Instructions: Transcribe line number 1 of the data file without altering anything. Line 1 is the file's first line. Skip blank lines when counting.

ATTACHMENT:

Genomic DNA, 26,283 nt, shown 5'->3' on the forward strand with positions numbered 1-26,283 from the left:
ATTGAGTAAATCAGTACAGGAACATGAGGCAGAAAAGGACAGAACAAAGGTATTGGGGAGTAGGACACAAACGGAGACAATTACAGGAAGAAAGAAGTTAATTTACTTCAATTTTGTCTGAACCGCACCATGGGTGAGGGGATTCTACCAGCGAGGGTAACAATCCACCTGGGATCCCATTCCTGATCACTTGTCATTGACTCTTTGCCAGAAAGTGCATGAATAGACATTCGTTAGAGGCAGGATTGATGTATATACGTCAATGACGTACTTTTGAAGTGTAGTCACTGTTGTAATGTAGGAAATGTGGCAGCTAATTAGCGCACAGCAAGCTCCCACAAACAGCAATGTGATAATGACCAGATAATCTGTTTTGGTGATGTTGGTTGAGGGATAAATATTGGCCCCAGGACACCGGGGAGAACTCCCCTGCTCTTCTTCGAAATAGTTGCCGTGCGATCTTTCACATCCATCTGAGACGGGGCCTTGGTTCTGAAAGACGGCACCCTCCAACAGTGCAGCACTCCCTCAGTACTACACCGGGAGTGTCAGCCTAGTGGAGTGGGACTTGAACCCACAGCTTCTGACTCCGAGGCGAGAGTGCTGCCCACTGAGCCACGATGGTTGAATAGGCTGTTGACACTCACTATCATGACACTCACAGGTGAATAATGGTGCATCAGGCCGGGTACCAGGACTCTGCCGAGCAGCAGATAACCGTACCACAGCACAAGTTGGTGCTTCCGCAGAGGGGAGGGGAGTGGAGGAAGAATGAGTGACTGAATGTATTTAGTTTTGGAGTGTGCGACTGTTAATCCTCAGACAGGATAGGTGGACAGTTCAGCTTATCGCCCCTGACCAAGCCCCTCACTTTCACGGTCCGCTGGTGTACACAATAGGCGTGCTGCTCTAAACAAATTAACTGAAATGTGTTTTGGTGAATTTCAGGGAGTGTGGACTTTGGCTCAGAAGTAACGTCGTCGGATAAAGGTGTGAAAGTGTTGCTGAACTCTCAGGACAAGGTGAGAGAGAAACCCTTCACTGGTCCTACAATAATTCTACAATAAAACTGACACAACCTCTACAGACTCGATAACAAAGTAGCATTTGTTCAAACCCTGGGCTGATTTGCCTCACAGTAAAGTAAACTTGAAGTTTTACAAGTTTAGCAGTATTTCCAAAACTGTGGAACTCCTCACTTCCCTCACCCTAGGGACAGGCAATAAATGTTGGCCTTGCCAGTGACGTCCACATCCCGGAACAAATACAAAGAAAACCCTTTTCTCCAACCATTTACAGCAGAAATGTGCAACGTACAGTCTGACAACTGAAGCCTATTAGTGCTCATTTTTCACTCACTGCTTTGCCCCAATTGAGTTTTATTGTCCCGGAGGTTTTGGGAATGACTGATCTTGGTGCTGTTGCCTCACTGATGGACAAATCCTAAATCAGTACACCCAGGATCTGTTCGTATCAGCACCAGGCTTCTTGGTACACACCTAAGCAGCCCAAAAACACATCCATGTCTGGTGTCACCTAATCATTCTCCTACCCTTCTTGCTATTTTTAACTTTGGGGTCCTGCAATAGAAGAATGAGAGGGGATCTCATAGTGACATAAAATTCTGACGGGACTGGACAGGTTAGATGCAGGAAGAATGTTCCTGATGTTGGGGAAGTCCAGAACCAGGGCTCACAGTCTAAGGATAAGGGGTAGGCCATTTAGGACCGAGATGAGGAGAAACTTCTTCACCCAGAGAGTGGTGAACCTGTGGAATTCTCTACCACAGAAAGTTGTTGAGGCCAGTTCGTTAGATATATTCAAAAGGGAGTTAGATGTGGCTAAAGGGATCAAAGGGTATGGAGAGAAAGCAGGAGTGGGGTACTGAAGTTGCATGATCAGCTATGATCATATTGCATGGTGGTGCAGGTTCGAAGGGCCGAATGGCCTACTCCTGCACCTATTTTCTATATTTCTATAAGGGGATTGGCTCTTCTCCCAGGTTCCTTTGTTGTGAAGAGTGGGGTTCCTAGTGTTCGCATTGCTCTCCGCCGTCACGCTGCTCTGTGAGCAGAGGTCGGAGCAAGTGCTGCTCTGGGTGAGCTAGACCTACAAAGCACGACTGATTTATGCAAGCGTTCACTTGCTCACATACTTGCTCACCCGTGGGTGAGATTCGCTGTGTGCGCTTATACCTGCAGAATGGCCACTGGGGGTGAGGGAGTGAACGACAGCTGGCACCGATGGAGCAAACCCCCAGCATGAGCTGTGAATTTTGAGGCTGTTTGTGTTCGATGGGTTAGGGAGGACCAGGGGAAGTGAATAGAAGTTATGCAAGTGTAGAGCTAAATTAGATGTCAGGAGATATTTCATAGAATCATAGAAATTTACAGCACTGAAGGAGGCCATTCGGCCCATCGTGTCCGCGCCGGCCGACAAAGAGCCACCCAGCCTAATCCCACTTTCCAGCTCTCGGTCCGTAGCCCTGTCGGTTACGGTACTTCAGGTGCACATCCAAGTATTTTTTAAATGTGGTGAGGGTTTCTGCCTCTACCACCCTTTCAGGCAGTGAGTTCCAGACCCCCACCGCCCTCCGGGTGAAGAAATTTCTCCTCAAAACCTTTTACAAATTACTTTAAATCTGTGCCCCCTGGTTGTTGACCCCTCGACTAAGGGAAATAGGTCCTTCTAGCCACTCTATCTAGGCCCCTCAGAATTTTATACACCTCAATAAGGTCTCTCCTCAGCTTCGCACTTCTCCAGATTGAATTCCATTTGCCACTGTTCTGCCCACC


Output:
Genomic DNA, 26,283 nt, shown 5'->3' on the forward strand with positions numbered 1-26,283 from the left: